Background and Purpose - The main aim of my PhD research project is to study pain transduction mechanisms in trigeminal ganglia (TG) in migraine, to understand why sensory trigeminal neurons become hyperactive in this pathological status, and how their activity can be pharmacologically modulated. We focused our studies on the role of the purinergic system in the neuron-to-glial cells communication within the TG, and its cross-talk with known pro-algogenic systems (such as bradykinin, BK, calcitonin gene-related peptide, CGRP, and prostaglandins). The final goal is the identification of new cellular and molecular players in the onset and maintenance of trigeminal-associated pain, for the development of new effective therapeutic strategies for migraine. Methods and Results – For the in vitro studies, we set up primary mixed neuron-glia or purified satellite glial cell (SGCs) cultures from theTG of C57BL6 mice. G protein-coupled P2Y receptor function was evaluated by single cell calcium imaging, and the extracellular concentrations of CGRP and PGE2 were measured by ELISA assays. Western blot experiments on P2Y1 and P2Y2 receptor subtypes were also performed. Concerning the role of metabotropic purinergic receptors, our data show that exposure of mixed-neuron glia cultures to BK induced the neuronal release of CGRP, which in turn significantly potentiated the ADP-responsive P2Y1 and the UTP-sensitive P2Y2 receptor subtypes on surrounding SGCs. The increased activity of P2 receptors was related to increased receptor protein expression. Interestingly, the anti-migraine drug sumatriptan fully inhibited both CGRP release and glial P2Y-receptor potentiation. Moreover, exposure to BK led to increased production of PGE2, an effect completely abolished by the COX-1 inhibitor acetylsalicylic acid (ASA), whichalso blocked neuronal CGRP release. Taken together, these results suggest that a complex cross-talk between neuronal and glial cells takes place in the TG, involving pain mediators and extracellular nucleotides. Modulation of this network by known anti-migraine drugs, such as triptans and COX inhibitors, suggests that it might play an important role in the development of migraine pain. In vivo studies were aimed at evaluating the pro- or anti-algogenic role of P2Y receptors through their selective inhibition. To this purpose, we set up a sub-chronic model of inflammatory trigeminal hypersensitivity, by injecting complete Freund adjuvant (CFA) into the temporomandibular joint (TMJ) of rats. CFA-injected animals showed ipsilateral mechanical allodynia and TMJ edema. Glial cell activation was evaluated in the spinal-trigeminal system by immunohistochemistry and western blotting analysis of GFAP protein expression, a typical marker of activated SGCs. A significant glial activation within the TG was observed starting from 24 hours up to 11 days after CFA injection, thus confirming that our model leads to TG sensitization. Moreover, upregulation of P2Y1 and P2Y2 protein expression was also observed, thus corroborating our in vitro data. Interestingly, the non-selective P2Y antagonist PPADS showed a strong analgesic effect on CFA-induced TG inflammation, which is comparable to ASA-mediated analgesia. Conclusions - These results suggest a possible the pro-algogenic role for P2Y receptors in the development of trigeminal sensitization and migraine pain, opening the future perspective of identifying innovative and more selective pharmacological approaches for the sake of those migraineurs who are insensitive to currently available drugs. References  G. Magni, S. Ceruti. P2Y purinergic receptors: new targets for analgesic and antimigraine drugs. Biochem Pharmacol, 85(4):466-77, 2013.  S. Ceruti, G. Villa, M. Fumagalli, L. Colombo, G. Magni, M. Zanardelli, E. Fabbretti, C. Verderio, A. M. J. M. van den Maagdenberg, A. Nistri, M. P. Abbracchio. CGRP−mediated enhancement of purinergic neuron/glia communication by the algogenic factor bradykinin in mouse trigeminal ganglia from wild type and R192Q Cav2.1 knock-in mice: implications for basic mechanisms of migraine pain. J Neuroscience, 31(10):3638 –3649, 2011  G. Villa, S. Ceruti, M. Zanardelli, G. Magni, L. Jasmin, P. T. Ohara, M. P. Abbracchio.. Temporomandibular join inflammation activates glial and immune cells in both the trigeminal ganglia and the spinal trigeminal nucleus. Mol Pain, 6:89, 2010.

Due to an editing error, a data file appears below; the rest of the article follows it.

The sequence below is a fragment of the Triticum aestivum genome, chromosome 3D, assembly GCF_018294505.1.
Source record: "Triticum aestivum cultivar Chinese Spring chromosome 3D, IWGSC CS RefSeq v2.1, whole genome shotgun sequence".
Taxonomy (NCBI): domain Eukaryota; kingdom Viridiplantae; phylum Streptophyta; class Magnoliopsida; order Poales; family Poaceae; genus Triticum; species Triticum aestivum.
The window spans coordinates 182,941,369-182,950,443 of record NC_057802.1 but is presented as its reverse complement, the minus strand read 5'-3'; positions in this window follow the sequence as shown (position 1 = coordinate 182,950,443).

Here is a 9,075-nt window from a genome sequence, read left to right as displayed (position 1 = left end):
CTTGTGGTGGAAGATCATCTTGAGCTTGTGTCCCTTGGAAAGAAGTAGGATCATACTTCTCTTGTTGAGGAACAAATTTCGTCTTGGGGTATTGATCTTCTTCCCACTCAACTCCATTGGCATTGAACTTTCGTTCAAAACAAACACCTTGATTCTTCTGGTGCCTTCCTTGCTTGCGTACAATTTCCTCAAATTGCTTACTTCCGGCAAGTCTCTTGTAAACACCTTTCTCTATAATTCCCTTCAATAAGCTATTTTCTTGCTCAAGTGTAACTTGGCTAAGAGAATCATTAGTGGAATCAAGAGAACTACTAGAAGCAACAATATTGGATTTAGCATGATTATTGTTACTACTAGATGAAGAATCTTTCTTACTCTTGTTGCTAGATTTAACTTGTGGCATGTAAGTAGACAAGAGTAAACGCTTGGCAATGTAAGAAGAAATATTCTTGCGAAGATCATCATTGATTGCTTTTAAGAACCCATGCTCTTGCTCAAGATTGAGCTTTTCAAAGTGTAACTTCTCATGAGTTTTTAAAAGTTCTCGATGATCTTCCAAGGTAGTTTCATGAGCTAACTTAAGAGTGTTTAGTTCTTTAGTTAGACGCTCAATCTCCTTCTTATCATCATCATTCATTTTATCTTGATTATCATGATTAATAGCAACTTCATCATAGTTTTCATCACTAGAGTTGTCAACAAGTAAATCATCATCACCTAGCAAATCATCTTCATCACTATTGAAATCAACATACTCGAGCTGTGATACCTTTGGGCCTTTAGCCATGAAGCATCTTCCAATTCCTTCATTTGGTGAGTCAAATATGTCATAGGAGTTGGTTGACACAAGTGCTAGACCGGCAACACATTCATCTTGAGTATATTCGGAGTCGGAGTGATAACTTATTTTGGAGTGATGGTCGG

Nucleotide receptors in trigeminal satellite glial cells as new targets for the pharmacological control of migraine pain: in vitro and in vivo studies / G. Magni, D. Merli, M.P. Abbracchio, S. Ceruti. ((Intervento presentato al convegno Next Step: la giovane ricerca avanza tenutosi a Milano nel 2013.
|Titolo:||Nucleotide receptors in trigeminal satellite glial cells as new targets for the pharmacological control of migraine pain: in vitro and in vivo studies|
|Data di pubblicazione:||2013|
|Settore Scientifico Disciplinare:||Settore BIO/14 - Farmacologia|
|Citazione:||Nucleotide receptors in trigeminal satellite glial cells as new targets for the pharmacological control of migraine pain: in vitro and in vivo studies / G. Magni, D. Merli, M.P. Abbracchio, S. Ceruti. ((Intervento presentato al convegno Next Step: la giovane ricerca avanza tenutosi a Milano nel 2013.|
|Appare nelle tipologie:||14 - Intervento a convegno non pubblicato|